TV shows such as The Great British Bake Off and Masterchef have been inspiring
us all for quite a few years now to up our game when it comes to home baking
and creating our very own culinary masterpieces. It seems that every season, a
new series of one of the shows reveals to an enthusiastic audience the latest
hot new cooking trend - and currently, naked cakes are creating something of a
buzz. If you've never heard of a naked cake, don’t worry, we’ll explain
everything today and give you some great ideas for creating your first naked
cake at home.
So What Exactly Is A Naked Cake?
On the face of it, a naked cake sounds as though it might be a little dull. After all, the ‘naked’ part suggests that the cake has been stripped of any fancy toppings or decoration. In fact, nothing could be further from the truth and a naked cake can be just as fancy and impressive as a traditionally decorated cake.
What makes a naked cake ‘naked’ is the absence of that outer coating of frosting or other topping, so that the individual layers and fillings of the cake can be seen. These become part of the overall visual appeal of the cake. When we say absence of frosting or cream on the outside, some naked cakes will have just the gentlest hint of a smear of cream around the sides, provided that the layers and fillings can still be seen. And if your naked cake has multiple layers and fillings, so much the better - you’re right on trend!
So grab your cake baking equipment and baking tools and let’s take a look at a naked cake recipe idea…
Vanilla Naked Cake Recipe
The key to getting the wow factor with a naked cake is to stack the sponges high, preferably tiered in order of size. So, take a look through your baking tools and cake baking equipment and fish out all of your cake tins. For this recipe, you’ll need two 6 inch tins, two 8 inch tins and two 10 inch tins, all spring-form. The ingredients are for the two 6 inch sponges, so you’ll need to repeat this and increase the quantities for the other sizes.
For the 6 inch sponges
- 150g butter, softened
- 200g caster sugar
- 1 vanilla pod
- 1 tsp vanilla extract
- 3 large eggs
- 240gm plain flour, sifted
- 1½tsp baking powder
- 4 tbsp hot water
For the filling (enough for all cakes)
- 850gm butter
- 900gm icing sugar
- 3tbsp vanilla extract
- 5 tbsp milk
- 2 jars of strawberry jam
For the syrup (enough for all cakes)
- 500gm caster sugar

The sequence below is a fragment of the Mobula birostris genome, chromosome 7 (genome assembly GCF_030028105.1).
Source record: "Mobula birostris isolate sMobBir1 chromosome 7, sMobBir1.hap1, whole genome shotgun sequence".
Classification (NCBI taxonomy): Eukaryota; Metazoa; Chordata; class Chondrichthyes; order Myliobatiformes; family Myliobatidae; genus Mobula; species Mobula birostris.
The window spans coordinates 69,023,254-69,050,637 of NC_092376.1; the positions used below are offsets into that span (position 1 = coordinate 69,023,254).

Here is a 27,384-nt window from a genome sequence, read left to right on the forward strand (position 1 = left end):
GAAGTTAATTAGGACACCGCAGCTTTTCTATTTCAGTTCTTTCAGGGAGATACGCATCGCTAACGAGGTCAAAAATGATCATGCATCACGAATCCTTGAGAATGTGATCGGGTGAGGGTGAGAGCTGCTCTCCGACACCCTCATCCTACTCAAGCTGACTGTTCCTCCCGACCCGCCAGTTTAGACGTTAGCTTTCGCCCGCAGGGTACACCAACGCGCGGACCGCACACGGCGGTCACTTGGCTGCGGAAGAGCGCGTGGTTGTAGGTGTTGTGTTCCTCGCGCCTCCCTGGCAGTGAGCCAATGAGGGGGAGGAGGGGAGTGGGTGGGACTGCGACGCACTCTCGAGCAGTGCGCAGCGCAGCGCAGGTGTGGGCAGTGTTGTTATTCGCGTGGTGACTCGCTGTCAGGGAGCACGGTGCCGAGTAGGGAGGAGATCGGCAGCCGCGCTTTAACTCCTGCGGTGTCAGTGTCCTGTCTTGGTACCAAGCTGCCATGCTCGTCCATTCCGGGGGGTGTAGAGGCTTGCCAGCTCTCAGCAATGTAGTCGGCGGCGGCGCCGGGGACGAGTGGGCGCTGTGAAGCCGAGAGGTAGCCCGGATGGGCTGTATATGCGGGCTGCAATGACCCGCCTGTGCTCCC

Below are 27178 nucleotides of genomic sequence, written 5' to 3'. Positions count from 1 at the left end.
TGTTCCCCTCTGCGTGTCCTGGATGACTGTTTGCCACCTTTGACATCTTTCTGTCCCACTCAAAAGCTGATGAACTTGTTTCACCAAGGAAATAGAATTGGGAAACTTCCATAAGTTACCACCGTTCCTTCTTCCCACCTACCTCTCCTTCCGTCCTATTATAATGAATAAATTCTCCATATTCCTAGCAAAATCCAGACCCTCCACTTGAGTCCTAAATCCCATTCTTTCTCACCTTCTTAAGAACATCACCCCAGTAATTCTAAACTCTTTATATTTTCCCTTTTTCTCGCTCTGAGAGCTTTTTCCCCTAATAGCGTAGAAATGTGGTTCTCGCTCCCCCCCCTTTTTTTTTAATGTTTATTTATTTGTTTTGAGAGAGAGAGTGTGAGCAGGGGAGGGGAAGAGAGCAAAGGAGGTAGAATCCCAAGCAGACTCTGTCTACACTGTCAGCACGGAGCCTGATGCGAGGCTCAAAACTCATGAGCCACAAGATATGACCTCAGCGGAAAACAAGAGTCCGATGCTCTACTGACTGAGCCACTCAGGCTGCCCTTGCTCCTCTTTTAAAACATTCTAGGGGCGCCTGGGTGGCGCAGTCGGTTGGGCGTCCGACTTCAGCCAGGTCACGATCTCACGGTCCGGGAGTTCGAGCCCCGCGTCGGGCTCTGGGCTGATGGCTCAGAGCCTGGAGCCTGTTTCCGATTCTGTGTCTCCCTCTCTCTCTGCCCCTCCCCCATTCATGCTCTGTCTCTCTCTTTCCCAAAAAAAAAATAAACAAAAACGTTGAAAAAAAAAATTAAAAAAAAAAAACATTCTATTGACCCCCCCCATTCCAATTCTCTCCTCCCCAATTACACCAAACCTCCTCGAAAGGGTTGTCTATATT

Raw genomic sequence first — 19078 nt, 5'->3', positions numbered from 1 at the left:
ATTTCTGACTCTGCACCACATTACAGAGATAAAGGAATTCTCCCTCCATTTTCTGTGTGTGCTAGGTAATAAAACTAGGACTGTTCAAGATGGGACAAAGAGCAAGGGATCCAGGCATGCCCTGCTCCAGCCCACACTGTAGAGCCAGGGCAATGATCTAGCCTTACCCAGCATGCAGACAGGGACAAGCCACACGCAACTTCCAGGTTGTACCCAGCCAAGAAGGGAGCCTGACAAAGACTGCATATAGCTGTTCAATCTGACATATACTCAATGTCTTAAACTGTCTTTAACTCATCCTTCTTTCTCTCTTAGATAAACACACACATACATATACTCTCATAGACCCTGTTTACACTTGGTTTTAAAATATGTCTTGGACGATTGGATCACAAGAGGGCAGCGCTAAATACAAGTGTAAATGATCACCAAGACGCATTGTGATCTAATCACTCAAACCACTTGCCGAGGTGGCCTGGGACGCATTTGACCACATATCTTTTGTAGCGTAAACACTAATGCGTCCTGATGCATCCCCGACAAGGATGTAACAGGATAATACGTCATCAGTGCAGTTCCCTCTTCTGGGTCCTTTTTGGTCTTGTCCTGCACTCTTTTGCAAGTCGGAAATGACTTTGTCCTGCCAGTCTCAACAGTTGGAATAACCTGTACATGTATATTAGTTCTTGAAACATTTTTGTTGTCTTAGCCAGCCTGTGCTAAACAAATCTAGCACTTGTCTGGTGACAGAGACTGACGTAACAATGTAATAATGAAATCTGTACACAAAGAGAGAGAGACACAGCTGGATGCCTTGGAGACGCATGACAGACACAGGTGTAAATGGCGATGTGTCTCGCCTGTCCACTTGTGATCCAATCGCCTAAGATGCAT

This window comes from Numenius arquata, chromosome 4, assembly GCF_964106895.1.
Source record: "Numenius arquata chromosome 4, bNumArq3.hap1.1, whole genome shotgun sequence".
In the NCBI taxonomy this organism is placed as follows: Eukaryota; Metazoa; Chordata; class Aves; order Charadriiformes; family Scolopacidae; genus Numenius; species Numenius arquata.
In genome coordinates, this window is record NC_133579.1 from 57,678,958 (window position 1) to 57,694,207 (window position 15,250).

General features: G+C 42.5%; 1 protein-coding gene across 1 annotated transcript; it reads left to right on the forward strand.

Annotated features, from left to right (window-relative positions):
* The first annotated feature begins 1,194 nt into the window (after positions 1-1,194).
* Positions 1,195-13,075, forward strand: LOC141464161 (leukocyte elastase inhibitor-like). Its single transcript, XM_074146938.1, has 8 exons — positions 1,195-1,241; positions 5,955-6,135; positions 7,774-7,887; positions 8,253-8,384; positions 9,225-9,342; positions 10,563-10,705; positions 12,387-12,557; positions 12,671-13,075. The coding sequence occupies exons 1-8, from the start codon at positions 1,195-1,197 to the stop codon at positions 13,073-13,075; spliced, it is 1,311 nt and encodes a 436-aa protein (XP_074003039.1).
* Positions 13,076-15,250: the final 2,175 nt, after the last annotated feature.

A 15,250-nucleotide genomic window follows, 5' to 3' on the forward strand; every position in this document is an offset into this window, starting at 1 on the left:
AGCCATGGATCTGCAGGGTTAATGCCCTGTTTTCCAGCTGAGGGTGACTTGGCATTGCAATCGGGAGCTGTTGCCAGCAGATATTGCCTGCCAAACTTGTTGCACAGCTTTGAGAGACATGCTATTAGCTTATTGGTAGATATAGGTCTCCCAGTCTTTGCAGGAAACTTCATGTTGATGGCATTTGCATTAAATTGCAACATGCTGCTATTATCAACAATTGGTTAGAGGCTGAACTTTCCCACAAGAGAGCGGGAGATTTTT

- 500gm water
- Flavouring of your choice
Preheat the oven to 180°C (160°C fan). Grease the cake tins lightly, and line with baking paper.
Beat together the butter, sugar, vanilla extract and the seeds from the vanilla pod for about 3 minutes, until the mixture is fluffy and light.
Beat the eggs in a jug and then add them slowly to the mixture, stirring them in as you go. Fold in the flour and baking powder slowly, mixing it as you go and adding a little hot water at the same time. Make sure the mixture is smooth and fully combined, without overworking it.
Pour into the cake tins and level off the tops. Bake for about 1 hour, or until a skewer pushed into the middle of the cake comes out clean. Remove the outer piece of the cake tins and transfer the cakes, still on the tin base, onto a wire rack to cool.
Repeat this process for the remaining tiers of cake, increasing the quantities of the ingredients proportionately, according to the size of the tins.
Once all cakes are cooked and cooled, make the buttercream by whisking the butter to make it soft, then adding the icing sugar in two batches using a spatula or wooden spoon to combine. Add the vanilla extract and whisk until fluffed up and light. Add a little milk to make the buttercream easy to spread. Set to the side, covered with cling film.
Take the base layer of cake and position it on a flat board. If the top is domed, cut it flat with a knife. Carefully cut the base cake in half to create two layers and then repeat with the next cake.
Brush all sides of the cut cakes with sugar syrup and allow time for it to soak in. Spread buttercream on a cake board and position the base layer on it, to stick it in place. Spread each layer with buttercream and jam, before putting them into place in the tier. Once all cakes are ready, stick 6-8 dowel rods in the base layer, and then push each layer into place over these dowels. It helps to assemble the cake where it is to be served, and the upper tiers should be supported by the dowels, and not rest on the lower tiers of cake.